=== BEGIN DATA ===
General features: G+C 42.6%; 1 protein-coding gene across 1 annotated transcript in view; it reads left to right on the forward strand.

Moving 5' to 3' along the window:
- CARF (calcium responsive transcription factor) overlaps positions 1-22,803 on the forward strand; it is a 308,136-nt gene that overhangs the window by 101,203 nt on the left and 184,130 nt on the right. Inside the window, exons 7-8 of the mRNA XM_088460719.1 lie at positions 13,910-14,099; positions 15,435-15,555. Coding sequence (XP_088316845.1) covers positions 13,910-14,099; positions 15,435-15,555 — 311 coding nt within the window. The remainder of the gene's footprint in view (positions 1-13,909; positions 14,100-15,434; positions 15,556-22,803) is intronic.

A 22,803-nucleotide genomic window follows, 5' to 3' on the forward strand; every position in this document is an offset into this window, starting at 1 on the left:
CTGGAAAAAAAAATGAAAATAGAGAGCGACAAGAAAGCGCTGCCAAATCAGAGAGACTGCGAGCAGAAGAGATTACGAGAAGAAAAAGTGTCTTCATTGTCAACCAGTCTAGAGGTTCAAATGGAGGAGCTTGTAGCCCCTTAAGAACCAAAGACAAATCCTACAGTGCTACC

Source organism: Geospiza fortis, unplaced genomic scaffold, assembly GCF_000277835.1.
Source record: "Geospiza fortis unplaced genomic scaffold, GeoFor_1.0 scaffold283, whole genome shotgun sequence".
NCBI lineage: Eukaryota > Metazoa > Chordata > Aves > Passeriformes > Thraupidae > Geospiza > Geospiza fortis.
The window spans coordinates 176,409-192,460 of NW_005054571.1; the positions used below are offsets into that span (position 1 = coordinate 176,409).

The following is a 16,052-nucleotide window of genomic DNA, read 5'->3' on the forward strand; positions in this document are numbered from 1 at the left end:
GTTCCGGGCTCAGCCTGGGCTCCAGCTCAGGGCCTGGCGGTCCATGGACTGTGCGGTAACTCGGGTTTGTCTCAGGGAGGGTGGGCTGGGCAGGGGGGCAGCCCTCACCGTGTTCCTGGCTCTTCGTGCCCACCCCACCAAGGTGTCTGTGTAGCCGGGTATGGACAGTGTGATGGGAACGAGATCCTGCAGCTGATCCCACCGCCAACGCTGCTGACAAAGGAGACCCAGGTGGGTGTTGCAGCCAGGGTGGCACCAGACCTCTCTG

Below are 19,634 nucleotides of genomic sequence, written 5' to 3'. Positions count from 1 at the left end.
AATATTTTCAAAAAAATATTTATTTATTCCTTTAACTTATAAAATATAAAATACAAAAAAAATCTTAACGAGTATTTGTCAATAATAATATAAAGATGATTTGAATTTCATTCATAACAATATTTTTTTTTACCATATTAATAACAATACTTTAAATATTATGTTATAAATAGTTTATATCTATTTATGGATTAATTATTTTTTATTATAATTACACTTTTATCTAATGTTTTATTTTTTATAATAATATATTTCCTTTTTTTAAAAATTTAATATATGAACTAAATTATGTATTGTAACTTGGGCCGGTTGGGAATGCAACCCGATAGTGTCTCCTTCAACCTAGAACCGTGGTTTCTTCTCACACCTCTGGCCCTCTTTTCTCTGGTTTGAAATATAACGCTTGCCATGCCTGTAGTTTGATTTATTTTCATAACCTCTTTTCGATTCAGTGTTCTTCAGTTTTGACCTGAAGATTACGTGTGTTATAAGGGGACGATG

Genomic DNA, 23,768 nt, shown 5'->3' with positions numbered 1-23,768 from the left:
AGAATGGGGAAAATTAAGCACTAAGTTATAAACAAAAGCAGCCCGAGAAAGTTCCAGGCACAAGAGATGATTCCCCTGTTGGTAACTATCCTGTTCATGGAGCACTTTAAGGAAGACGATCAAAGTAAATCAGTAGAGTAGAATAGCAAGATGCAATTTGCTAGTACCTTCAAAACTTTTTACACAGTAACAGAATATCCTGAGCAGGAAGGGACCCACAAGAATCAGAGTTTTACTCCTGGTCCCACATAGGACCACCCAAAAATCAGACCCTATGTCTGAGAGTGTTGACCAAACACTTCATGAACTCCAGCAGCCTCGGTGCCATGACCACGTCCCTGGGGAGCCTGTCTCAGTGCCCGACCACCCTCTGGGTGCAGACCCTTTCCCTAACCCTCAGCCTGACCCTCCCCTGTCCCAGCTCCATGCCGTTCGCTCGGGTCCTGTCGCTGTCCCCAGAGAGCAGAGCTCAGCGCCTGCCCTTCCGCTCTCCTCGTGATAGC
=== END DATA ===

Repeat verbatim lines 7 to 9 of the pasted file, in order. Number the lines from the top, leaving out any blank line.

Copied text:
Source record: "Geospiza fortis unplaced genomic scaffold, GeoFor_1.0 scaffold283, whole genome shotgun sequence".
NCBI lineage: Eukaryota > Metazoa > Chordata > Aves > Passeriformes > Thraupidae > Geospiza > Geospiza fortis.
The window spans coordinates 176,409-192,460 of NW_005054571.1; the positions used below are offsets into that span (position 1 = coordinate 176,409).